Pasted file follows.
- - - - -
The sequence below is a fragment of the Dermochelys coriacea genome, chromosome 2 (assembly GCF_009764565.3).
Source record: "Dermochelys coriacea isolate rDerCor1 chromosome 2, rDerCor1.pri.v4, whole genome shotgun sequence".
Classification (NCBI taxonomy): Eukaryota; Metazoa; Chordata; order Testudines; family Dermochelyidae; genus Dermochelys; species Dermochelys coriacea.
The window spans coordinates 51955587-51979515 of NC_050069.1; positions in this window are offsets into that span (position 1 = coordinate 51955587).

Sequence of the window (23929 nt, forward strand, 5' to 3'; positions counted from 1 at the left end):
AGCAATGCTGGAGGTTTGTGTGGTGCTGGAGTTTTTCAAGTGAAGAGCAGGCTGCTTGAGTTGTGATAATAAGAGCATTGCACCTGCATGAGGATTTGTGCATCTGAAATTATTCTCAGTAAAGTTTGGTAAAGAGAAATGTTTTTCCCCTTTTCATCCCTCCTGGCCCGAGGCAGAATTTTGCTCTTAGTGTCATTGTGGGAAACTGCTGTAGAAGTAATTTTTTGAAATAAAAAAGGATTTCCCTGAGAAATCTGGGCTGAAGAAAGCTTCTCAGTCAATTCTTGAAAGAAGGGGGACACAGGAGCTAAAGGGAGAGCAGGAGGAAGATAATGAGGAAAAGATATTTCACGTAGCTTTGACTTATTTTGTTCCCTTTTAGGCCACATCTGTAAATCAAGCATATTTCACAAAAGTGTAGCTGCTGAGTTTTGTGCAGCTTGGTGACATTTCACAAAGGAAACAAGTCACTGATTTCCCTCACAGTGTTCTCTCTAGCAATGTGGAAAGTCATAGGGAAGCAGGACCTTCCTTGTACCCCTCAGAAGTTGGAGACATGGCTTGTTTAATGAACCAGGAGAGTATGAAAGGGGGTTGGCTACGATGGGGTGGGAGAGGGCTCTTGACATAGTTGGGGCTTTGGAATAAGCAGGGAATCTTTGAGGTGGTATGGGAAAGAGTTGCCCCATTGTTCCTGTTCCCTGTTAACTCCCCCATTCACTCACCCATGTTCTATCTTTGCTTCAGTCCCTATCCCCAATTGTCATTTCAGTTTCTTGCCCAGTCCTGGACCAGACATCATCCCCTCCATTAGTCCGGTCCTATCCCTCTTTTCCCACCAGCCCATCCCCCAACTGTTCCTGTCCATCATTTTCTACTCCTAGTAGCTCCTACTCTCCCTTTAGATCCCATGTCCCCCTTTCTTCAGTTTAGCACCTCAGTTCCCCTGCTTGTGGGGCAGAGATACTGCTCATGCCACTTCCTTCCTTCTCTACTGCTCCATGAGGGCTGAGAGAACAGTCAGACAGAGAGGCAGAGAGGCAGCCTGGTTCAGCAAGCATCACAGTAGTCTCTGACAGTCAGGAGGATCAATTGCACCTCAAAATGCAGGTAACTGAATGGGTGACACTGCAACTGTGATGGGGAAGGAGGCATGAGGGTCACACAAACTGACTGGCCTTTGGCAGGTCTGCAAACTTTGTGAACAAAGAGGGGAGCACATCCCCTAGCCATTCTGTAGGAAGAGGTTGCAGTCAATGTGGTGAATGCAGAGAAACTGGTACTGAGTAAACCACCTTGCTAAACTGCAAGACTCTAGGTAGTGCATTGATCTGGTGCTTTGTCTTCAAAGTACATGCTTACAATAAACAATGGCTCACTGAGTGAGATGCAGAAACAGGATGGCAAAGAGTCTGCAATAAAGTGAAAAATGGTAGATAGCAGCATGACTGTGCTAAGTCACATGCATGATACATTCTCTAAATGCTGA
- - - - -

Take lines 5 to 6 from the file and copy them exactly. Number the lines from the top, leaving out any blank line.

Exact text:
Sequence of the window (23929 nt, forward strand, 5' to 3'; positions counted from 1 at the left end):
AGCAATGCTGGAGGTTTGTGTGGTGCTGGAGTTTTTCAAGTGAAGAGCAGGCTGCTTGAGTTGTGATAATAAGAGCATTGCACCTGCATGAGGATTTGTGCATCTGAAATTATTCTCAGTAAAGTTTGGTAAAGAGAAATGTTTTTCCCCTTTTCATCCCTCCTGGCCCGAGGCAGAATTTTGCTCTTAGTGTCATTGTGGGAAACTGCTGTAGAAGTAATTTTTTGAAATAAAAAAGGATTTCCCTGAGAAATCTGGGCTGAAGAAAGCTTCTCAGTCAATTCTTGAAAGAAGGGGGACACAGGAGCTAAAGGGAGAGCAGGAGGAAGATAATGAGGAAAAGATATTTCACGTAGCTTTGACTTATTTTGTTCCCTTTTAGGCCACATCTGTAAATCAAGCATATTTCACAAAAGTGTAGCTGCTGAGTTTTGTGCAGCTTGGTGACATTTCACAAAGGAAACAAGTCACTGATTTCCCTCACAGTGTTCTCTCTAGCAATGTGGAAAGTCATAGGGAAGCAGGACCTTCCTTGTACCCCTCAGAAGTTGGAGACATGGCTTGTTTAATGAACCAGGAGAGTATGAAAGGGGGTTGGCTACGATGGGGTGGGAGAGGGCTCTTGACATAGTTGGGGCTTTGGAATAAGCAGGGAATCTTTGAGGTGGTATGGGAAAGAGTTGCCCCATTGTTCCTGTTCCCTGTTAACTCCCCCATTCACTCACCCATGTTCTATCTTTGCTTCAGTCCCTATCCCCAATTGTCATTTCAGTTTCTTGCCCAGTCCTGGACCAGACATCATCCCCTCCATTAGTCCGGTCCTATCCCTCTTTTCCCACCAGCCCATCCCCCAACTGTTCCTGTCCATCATTTTCTACTCCTAGTAGCTCCTACTCTCCCTTTAGATCCCATGTCCCCCTTTCTTCAGTTTAGCACCTCAGTTCCCCTGCTTGTGGGGCAGAGATACTGCTCATGCCACTTCCTTCCTTCTCTACTGCTCCATGAGGGCTGAGAGAACAGTCAGACAGAGAGGCAGAGAGGCAGCCTGGTTCAGCAAGCATCACAGTAGTCTCTGACAGTCAGGAGGATCAATTGCACCTCAAAATGCAGGTAACTGAATGGGTGACACTGCAACTGTGATGGGGAAGGAGGCATGAGGGTCACACAAACTGACTGGCCTTTGGCAGGTCTGCAAACTTTGTGAACAAAGAGGGGAGCACATCCCCTAGCCATTCTGTAGGAAGAGGTTGCAGTCAATGTGGTGAATGCAGAGAAACTGGTACTGAGTAAACCACCTTGCTAAACTGCAAGACTCTAGGTAGTGCATTGATCTGGTGCTTTGTCTTCAAAGTACATGCTTACAATAAACAATGGCTCACTGAGTGAGATGCAGAAACAGGATGGCAAAGAGTCTGCAATAAAGTGAAAAATGGTAGATAGCAGCATGACTGTGCTAAGTCACATGCATGATACATTCTCTAAATGCTGA